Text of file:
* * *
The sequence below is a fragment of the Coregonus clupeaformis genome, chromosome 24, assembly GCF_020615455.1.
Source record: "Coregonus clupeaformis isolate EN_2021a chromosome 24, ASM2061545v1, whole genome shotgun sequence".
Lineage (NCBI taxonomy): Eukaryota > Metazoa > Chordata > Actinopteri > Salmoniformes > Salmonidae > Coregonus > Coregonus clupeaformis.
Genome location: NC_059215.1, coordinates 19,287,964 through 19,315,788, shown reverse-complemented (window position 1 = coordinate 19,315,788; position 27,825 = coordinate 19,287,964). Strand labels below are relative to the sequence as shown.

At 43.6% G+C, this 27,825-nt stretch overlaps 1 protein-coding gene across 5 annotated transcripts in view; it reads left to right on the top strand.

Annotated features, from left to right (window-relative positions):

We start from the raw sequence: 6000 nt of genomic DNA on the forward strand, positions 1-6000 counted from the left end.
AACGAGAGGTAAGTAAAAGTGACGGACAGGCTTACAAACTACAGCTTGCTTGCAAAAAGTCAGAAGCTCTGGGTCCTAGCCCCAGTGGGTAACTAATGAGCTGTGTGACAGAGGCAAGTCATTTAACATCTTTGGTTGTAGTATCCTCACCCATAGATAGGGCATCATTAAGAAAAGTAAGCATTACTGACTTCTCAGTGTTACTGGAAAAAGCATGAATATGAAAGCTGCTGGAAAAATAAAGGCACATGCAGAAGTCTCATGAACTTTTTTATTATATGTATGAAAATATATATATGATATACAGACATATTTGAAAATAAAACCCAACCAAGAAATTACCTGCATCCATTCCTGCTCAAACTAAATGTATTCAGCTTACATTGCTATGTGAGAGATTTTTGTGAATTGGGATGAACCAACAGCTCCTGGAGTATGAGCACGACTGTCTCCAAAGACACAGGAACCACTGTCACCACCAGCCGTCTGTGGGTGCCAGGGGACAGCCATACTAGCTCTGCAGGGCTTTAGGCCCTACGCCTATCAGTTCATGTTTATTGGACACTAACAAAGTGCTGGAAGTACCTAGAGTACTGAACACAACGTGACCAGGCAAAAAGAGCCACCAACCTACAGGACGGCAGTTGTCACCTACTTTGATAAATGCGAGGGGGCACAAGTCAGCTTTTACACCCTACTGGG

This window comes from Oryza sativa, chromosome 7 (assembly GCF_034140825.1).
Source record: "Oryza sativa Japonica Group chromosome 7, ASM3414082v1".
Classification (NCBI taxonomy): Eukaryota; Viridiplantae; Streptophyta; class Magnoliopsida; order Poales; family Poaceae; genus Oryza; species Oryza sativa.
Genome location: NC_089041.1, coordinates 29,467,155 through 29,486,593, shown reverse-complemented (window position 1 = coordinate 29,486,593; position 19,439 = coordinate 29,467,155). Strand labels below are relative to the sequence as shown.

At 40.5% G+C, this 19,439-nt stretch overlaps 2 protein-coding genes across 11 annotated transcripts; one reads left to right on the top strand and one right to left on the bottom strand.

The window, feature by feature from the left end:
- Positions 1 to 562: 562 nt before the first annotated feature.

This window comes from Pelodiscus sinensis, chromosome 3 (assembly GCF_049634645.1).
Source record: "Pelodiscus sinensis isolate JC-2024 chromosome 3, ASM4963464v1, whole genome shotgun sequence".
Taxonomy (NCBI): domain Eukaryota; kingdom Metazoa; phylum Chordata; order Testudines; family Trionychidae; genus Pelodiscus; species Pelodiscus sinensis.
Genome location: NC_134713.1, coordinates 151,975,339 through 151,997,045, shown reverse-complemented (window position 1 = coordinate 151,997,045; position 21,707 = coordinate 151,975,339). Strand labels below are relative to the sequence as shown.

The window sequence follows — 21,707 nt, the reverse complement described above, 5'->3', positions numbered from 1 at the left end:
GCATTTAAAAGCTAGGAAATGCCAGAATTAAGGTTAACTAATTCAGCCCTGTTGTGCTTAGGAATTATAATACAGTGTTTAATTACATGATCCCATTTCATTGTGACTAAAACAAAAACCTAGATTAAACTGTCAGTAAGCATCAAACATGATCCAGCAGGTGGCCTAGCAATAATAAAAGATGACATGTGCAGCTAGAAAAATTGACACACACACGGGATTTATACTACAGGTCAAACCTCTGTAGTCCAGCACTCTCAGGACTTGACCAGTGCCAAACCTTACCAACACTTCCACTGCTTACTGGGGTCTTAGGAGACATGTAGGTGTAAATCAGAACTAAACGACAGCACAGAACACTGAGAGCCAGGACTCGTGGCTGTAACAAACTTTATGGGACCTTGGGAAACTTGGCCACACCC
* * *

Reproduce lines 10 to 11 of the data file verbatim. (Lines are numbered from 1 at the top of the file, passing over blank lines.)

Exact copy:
Source record: "Oryza sativa Japonica Group chromosome 7, ASM3414082v1".
Classification (NCBI taxonomy): Eukaryota; Viridiplantae; Streptophyta; class Magnoliopsida; order Poales; family Poaceae; genus Oryza; species Oryza sativa.